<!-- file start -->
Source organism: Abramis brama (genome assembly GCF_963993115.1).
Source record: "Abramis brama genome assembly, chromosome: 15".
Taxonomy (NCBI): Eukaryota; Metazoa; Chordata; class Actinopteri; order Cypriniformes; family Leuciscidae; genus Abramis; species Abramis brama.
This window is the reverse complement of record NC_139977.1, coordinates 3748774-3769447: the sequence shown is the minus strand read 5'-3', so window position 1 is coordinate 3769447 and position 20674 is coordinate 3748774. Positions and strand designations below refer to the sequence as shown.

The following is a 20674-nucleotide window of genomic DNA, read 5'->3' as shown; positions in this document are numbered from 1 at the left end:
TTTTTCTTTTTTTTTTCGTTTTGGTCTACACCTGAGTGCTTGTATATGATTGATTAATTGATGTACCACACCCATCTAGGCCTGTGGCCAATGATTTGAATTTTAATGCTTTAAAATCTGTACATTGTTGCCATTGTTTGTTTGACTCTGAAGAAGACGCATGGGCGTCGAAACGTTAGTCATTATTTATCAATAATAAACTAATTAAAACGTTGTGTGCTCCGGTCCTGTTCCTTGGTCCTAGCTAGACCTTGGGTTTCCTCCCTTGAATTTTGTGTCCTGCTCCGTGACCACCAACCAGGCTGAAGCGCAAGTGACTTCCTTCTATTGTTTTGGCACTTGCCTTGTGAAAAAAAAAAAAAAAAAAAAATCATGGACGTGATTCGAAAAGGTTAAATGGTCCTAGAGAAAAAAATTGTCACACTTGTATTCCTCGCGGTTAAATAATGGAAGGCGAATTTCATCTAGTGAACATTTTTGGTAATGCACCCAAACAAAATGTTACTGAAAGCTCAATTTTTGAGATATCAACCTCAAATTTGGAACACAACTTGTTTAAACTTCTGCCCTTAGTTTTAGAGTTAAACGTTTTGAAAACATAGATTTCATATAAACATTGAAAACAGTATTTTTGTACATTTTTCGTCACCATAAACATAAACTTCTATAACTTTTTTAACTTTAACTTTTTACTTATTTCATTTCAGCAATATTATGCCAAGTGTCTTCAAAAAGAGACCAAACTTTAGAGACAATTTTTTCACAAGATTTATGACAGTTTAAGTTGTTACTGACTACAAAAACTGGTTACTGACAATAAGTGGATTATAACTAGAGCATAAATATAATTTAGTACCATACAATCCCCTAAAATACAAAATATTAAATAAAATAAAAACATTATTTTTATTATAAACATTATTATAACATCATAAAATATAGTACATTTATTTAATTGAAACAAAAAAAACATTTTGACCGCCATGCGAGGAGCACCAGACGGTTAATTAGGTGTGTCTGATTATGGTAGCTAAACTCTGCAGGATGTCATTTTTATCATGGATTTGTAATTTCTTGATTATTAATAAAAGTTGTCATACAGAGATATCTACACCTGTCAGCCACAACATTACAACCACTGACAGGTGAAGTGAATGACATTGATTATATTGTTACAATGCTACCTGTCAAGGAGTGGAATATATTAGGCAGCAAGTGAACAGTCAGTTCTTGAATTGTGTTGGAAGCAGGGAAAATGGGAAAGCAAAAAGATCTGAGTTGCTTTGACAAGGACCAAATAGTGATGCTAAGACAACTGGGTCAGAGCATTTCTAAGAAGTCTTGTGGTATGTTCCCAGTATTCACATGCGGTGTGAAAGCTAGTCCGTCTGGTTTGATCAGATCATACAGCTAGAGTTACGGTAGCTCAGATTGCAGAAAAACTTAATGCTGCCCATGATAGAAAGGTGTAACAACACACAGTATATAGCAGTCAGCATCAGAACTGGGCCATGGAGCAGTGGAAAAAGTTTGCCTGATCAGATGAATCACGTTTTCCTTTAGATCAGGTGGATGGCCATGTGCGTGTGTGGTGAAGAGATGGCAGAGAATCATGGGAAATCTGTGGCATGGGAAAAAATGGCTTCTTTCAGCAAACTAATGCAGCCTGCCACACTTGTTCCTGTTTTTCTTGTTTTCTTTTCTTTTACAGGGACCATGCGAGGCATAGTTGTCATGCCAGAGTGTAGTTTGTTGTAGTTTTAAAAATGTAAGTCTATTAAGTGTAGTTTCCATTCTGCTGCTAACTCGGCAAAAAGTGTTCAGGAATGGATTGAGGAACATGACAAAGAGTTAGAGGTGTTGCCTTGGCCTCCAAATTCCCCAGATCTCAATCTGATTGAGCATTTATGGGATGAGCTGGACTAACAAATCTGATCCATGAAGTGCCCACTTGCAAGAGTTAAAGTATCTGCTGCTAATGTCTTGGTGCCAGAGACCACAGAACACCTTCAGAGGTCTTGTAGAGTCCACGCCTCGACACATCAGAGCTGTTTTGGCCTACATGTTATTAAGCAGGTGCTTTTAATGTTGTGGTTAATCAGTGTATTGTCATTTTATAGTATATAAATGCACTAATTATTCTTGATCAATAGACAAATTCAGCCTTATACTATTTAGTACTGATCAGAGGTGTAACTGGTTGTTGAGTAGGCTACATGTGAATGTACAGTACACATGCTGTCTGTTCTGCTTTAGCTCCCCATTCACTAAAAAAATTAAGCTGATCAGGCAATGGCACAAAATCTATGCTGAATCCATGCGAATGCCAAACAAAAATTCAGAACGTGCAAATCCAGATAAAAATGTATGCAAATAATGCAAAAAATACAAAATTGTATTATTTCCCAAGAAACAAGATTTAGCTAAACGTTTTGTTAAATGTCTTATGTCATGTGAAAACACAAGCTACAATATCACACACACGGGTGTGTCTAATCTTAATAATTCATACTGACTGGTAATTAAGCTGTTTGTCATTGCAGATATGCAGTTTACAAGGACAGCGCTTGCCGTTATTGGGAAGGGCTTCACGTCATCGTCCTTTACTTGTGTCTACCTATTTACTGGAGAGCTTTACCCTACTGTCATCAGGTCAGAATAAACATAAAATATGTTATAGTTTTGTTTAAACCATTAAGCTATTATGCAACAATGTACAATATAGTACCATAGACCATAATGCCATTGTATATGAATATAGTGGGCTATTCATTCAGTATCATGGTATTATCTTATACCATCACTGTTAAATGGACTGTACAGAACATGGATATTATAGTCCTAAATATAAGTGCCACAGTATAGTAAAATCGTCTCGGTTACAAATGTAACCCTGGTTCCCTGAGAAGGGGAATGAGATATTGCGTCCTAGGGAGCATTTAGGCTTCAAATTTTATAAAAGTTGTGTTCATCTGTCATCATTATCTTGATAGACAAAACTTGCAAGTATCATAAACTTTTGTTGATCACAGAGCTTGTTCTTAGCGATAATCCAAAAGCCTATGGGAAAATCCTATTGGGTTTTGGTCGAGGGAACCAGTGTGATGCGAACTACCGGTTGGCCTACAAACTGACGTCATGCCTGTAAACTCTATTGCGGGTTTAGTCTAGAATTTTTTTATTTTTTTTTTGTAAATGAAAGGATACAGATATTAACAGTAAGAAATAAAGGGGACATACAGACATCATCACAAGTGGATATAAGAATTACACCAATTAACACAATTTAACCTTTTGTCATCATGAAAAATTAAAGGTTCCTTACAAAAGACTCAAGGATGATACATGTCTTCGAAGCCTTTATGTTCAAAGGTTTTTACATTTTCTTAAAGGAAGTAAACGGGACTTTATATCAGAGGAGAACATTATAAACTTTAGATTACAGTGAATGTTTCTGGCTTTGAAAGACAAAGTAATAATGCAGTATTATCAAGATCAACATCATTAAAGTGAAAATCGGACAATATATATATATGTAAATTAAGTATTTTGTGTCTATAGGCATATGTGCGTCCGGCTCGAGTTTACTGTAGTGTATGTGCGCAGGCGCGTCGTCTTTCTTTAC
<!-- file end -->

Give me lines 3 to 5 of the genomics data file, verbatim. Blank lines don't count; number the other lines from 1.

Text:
Taxonomy (NCBI): Eukaryota; Metazoa; Chordata; class Actinopteri; order Cypriniformes; family Leuciscidae; genus Abramis; species Abramis brama.
This window is the reverse complement of record NC_139977.1, coordinates 3748774-3769447: the sequence shown is the minus strand read 5'-3', so window position 1 is coordinate 3769447 and position 20674 is coordinate 3748774. Positions and strand designations below refer to the sequence as shown.

The following is a 20674-nucleotide window of genomic DNA, read 5'->3' as shown; positions in this document are numbered from 1 at the left end: